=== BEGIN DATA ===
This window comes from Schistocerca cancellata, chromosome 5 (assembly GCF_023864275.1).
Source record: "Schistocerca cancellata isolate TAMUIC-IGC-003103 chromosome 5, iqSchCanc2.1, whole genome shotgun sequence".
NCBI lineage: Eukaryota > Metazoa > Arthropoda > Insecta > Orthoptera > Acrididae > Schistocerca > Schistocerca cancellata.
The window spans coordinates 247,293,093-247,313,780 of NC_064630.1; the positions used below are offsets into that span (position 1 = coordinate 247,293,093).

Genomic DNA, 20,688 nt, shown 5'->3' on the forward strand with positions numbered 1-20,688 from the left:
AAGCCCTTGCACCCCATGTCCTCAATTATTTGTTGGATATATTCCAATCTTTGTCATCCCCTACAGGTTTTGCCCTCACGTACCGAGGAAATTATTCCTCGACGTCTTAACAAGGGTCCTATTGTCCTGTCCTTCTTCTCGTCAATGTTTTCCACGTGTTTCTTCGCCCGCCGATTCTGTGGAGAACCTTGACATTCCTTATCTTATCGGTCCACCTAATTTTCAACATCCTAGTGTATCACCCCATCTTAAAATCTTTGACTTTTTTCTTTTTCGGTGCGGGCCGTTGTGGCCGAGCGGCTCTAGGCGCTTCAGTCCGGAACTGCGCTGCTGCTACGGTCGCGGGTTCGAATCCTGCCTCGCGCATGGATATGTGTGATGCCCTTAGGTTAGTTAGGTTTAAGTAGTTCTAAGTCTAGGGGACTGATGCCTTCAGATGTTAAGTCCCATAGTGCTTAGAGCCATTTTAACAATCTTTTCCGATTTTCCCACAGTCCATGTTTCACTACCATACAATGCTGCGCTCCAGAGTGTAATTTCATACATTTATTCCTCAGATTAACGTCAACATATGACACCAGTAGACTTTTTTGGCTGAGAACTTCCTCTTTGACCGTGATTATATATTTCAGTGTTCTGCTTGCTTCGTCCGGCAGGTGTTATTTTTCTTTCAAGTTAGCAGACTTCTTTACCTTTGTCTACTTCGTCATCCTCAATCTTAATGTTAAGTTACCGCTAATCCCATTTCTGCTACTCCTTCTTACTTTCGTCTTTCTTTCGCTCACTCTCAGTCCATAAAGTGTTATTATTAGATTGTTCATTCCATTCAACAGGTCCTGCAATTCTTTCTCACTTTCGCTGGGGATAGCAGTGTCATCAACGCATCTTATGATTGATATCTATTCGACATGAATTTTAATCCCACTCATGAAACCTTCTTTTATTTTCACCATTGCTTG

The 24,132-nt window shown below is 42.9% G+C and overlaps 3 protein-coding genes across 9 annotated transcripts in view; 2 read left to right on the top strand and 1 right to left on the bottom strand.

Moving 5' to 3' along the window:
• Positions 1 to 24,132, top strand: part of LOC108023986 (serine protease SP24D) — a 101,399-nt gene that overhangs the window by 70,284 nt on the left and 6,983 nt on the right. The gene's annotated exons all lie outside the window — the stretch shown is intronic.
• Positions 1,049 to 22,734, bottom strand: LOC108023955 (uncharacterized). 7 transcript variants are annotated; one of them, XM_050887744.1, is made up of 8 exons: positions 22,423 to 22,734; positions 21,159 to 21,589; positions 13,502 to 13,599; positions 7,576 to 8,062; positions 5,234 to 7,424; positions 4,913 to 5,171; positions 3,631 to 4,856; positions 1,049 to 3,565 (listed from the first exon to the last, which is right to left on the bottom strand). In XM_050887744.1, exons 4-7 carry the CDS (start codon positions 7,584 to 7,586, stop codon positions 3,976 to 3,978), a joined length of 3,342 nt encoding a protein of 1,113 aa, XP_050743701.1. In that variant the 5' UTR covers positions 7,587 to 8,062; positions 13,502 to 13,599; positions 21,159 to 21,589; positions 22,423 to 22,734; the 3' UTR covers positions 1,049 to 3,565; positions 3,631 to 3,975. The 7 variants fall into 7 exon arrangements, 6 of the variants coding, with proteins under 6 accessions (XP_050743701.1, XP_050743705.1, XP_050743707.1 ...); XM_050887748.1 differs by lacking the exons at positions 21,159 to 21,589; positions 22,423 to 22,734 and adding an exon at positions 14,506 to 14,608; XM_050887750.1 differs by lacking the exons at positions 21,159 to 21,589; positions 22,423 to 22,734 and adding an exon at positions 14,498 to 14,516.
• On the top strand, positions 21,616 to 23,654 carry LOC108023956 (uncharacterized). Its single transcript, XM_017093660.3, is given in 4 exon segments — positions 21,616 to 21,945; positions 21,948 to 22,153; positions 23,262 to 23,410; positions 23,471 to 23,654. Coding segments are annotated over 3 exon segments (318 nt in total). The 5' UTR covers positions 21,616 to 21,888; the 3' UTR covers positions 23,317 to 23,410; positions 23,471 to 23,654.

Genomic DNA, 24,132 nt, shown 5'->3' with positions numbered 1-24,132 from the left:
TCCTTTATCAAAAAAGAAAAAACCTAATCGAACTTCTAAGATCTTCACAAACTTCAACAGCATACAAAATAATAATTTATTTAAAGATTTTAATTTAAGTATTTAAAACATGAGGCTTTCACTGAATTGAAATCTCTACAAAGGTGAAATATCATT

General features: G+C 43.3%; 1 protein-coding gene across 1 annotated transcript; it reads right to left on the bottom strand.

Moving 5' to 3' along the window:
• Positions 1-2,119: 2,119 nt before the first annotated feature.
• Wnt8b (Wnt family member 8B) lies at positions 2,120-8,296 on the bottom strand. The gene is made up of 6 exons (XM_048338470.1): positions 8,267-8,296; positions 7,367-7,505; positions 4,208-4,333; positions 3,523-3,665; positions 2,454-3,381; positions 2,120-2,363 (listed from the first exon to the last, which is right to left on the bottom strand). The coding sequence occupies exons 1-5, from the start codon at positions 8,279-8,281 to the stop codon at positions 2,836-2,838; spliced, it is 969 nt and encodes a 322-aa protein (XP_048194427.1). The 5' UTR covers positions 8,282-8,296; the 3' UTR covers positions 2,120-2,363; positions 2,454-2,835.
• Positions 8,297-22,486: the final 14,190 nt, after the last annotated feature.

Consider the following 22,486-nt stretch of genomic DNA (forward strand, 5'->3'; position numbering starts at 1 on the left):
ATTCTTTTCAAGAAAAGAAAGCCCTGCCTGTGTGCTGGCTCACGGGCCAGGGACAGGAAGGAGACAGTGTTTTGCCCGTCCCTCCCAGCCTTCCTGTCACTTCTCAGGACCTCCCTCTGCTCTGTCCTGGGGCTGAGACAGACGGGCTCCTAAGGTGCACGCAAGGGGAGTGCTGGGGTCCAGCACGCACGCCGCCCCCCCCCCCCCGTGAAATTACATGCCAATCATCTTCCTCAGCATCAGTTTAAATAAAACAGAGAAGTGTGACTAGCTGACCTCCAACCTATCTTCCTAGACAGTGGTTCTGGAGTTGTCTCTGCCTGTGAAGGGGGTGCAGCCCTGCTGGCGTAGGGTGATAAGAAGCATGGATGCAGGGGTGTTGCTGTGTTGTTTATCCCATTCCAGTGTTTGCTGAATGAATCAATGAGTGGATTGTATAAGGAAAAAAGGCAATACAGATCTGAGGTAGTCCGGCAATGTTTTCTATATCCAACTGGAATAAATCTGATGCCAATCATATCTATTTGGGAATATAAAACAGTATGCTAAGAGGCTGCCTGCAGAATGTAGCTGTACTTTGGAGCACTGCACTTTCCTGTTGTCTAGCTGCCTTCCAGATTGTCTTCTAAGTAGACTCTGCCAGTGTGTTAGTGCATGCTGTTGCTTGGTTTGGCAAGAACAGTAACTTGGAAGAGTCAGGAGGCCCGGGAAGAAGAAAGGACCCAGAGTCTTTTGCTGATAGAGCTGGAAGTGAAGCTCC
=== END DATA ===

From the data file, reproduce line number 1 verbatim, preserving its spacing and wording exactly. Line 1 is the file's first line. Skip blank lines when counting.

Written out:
This window comes from Schistocerca cancellata, chromosome 5 (assembly GCF_023864275.1).